This was taken last Friday (March 24, 2023) about one hour after sunset using a Takahashi FC-100DZ and a ZWO ASI183MM Pro camera. The image was created from 256 subs that were each exposed for 250ms and thus it had a total integration time of 64 seconds. The faintest stars that were recorded in the background sky were around magnitude 12 and you can see the brightest (HD18405) at magnitude 7 that is just to the lower left of the moon and only a few minutes from occultation.
Since the moon was moving in respect to the stars I had to combine two different registrations (one on the moon and the other on the stars) so that both the moon and stars were reproduced with as much detail as possible. This is probably the sharpest image of earthshine that I've ever gotten and at the original scale it is possible to see structure in the interior of the crater Aristarchus (the below image is about one quarter of the size of the original).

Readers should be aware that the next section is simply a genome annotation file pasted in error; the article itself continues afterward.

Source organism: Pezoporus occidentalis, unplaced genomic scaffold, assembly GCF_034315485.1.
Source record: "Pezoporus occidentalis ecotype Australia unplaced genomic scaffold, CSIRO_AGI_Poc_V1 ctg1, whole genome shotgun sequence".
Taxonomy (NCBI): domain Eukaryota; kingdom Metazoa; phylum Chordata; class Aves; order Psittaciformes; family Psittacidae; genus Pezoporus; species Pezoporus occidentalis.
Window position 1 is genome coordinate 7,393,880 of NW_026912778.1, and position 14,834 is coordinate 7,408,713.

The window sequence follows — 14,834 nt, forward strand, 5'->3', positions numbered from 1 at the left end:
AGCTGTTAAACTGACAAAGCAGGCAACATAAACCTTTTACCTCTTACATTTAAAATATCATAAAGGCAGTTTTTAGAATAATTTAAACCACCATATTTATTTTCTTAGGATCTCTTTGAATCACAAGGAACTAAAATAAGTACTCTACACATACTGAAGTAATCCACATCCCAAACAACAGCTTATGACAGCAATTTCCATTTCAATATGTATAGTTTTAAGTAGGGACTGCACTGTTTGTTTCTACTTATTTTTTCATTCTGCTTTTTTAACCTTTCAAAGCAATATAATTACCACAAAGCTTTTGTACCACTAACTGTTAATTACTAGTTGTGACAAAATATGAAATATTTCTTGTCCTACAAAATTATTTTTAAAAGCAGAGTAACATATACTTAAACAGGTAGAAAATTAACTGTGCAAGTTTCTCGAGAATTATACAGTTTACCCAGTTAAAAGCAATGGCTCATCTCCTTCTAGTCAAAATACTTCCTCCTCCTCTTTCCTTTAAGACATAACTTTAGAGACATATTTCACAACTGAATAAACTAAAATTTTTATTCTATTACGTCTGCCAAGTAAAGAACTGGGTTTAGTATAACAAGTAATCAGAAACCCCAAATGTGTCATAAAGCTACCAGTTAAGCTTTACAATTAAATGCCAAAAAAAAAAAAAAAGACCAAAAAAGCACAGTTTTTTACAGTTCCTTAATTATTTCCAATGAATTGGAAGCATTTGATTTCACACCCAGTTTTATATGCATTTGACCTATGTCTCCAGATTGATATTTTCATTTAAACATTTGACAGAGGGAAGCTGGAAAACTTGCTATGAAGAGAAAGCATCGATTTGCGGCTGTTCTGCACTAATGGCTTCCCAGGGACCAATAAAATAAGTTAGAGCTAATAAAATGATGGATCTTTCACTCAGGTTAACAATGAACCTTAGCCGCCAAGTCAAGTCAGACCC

Image capture using SharpCap Pro, processing with Autostakkert! (registration on the moon), Registax (wavelet sharpening), SiriL (one star registration), PixInsight (histogram and dynamic range adjustments), and Photoshop 2023 (photo composition, tweaks, and photo frame). There are additional details in the image captions (click on the preview to read them).
You can see what the sunlit side of the crescent moon looked like in an earlier post of mine here on CN:
Questions, comments and criticisms (QC&C) welcomed and thanks for visiting.
I uploaded a higher contrast version because the smaller size (from the original) that I posted was lacking in detail. I think the new version looks better.
Also, I thought of another way to blend the stars into the background and by doing that and with some further tweaks to the contrast and lightness of the earthshine I think I can produce an even better version (for posting maybe tomorrow or the next day).
Uploaded new version with improved stars and detail.
Edited by james7ca, 29 March 2023 - 02:01 AM.